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The snow leopard (Panthera uncia) is one of the world’s most elusive and iconic wild cats ranging primarily in the high alpine landscapes of the Himalayas. Despite being widely distributed across 12 countries of Asia, snow leopards persist at very low densities ranging between 1 – 3 individuals per 100 km2 within fragmented populations. Recently, the snow leopard was downlisted as vulnerable from the endangered category by the International Union for Conservation of Nature (IUCN) despite huge controversy among conservation biologists and concerned organizations.
Nepal has long been considered as one of the snow leopard’s strongholds supporting an estimated 350 – 500 individuals out of 3921 to 6290 global population ranging across roughly 27,500 km2. Snow leopards in Nepal are protected by the National Parks and Wildlife Conservation Act (1973) and the most recent national conservation strategy seeks to prioritize efforts to conserve them by focusing on three key distinct habitat complexes categorized as the (1) Eastern complex, (2) Central complex and (3) Western complex incorporating 13 protected areas across the northern border of Nepal. In the long term, our project will focus on the section between Shey Phoksundo National Park and Manaslu Conservation Area extending in Central and Western Landscapes. These areas are selected to ensure a relatively high density of snow leopards conserved in Nepal. We have selected the Annapurna Conservation Area as our pilot site to test of theories and practices for improved snow leopard conservation because it is located in the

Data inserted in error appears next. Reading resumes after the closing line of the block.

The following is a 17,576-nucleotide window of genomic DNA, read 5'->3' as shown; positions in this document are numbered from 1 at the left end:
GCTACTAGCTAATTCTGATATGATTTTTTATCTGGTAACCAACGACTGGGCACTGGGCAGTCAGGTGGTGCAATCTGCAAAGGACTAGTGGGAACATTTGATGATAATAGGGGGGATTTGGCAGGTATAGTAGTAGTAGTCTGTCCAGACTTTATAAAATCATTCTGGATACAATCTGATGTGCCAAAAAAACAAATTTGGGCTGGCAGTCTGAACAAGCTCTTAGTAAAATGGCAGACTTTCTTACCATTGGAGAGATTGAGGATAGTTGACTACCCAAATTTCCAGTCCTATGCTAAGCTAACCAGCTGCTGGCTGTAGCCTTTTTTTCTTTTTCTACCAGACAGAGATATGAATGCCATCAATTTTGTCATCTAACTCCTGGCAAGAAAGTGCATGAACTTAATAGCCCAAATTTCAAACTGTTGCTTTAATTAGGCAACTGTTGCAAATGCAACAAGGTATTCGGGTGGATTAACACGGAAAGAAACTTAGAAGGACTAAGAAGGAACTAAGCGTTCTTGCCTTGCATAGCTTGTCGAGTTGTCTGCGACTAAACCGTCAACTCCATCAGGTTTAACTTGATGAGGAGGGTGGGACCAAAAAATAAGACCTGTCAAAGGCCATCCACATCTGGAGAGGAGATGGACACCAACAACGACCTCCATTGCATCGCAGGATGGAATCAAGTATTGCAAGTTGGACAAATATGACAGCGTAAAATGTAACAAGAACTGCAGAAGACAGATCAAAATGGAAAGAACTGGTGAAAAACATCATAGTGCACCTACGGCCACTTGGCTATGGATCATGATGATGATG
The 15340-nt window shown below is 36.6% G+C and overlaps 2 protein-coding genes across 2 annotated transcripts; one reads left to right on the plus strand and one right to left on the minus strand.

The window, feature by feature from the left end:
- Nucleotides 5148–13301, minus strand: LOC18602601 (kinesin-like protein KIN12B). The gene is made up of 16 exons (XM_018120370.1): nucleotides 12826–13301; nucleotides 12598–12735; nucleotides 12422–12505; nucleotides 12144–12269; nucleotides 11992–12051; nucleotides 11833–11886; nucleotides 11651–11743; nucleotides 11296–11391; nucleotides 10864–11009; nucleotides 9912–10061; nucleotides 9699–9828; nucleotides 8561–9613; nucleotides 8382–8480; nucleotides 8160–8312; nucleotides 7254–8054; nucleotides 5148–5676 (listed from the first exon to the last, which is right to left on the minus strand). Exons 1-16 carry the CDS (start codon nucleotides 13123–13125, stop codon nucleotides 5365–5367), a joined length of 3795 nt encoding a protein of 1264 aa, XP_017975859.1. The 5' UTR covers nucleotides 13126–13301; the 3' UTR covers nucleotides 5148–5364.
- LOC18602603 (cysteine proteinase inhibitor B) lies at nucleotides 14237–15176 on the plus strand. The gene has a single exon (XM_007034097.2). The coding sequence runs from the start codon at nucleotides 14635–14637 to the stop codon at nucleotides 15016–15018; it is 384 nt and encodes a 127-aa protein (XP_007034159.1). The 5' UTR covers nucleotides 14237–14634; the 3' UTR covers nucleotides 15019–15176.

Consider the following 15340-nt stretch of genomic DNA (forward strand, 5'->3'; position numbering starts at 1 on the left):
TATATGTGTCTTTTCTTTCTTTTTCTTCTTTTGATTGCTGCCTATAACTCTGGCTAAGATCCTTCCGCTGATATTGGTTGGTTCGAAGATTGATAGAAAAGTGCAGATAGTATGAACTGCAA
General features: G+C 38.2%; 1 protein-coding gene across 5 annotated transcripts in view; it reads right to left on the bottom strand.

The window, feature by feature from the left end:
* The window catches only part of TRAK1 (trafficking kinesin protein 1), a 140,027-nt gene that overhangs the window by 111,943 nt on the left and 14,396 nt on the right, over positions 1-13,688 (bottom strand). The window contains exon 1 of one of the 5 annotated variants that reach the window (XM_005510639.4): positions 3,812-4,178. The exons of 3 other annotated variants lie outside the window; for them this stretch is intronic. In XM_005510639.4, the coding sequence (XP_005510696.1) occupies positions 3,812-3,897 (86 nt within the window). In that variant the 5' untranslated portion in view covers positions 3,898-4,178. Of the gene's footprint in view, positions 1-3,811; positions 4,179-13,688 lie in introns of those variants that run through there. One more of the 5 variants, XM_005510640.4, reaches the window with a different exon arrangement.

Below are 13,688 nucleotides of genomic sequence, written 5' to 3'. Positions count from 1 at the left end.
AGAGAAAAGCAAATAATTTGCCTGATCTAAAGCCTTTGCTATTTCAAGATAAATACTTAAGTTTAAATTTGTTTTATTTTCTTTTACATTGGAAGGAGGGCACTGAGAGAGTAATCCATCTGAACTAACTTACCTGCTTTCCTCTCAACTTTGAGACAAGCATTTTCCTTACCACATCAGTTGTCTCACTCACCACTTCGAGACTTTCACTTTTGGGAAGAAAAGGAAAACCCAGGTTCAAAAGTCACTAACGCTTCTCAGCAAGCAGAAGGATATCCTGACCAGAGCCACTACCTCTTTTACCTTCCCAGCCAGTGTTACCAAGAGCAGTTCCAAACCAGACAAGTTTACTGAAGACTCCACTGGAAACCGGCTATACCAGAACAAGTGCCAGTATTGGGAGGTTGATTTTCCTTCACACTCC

center of our proposed project site where long-standing efforts to involve local communities in conservation have already been made, but, in our experiences, have not been fully embraced nor employed as a priority conservation strategy.
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